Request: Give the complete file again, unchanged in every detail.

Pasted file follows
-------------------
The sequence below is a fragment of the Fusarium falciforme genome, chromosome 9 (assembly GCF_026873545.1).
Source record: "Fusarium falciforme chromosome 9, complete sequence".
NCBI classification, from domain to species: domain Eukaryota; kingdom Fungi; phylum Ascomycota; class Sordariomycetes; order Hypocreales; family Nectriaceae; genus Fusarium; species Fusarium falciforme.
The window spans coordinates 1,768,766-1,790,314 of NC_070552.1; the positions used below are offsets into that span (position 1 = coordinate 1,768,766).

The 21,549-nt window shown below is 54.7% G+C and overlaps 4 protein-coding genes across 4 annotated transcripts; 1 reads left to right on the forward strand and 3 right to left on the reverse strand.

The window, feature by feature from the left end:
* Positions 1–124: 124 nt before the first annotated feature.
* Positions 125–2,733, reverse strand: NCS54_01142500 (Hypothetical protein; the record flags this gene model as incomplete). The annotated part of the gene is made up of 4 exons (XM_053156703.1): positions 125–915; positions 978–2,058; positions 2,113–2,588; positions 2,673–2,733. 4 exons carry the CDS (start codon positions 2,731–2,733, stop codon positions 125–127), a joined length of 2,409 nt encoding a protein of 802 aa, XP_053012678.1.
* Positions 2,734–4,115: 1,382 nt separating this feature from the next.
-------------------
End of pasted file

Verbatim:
The sequence below is a fragment of the Fusarium falciforme genome, chromosome 9 (assembly GCF_026873545.1).
Source record: "Fusarium falciforme chromosome 9, complete sequence".
NCBI classification, from domain to species: domain Eukaryota; kingdom Fungi; phylum Ascomycota; class Sordariomycetes; order Hypocreales; family Nectriaceae; genus Fusarium; species Fusarium falciforme.
The window spans coordinates 1,768,766-1,790,314 of NC_070552.1; the positions used below are offsets into that span (position 1 = coordinate 1,768,766).

The 21,549-nt window shown below is 54.7% G+C and overlaps 4 protein-coding genes across 4 annotated transcripts; 1 reads left to right on the forward strand and 3 right to left on the reverse strand.

The window, feature by feature from the left end:
* Positions 1–124: 124 nt before the first annotated feature.
* Positions 125–2,733, reverse strand: NCS54_01142500 (Hypothetical protein; the record flags this gene model as incomplete). The annotated part of the gene is made up of 4 exons (XM_053156703.1): positions 125–915; positions 978–2,058; positions 2,113–2,588; positions 2,673–2,733. 4 exons carry the CDS (start codon positions 2,731–2,733, stop codon positions 125–127), a joined length of 2,409 nt encoding a protein of 802 aa, XP_053012678.1.
* Positions 2,734–4,115: 1,382 nt separating this feature from the next.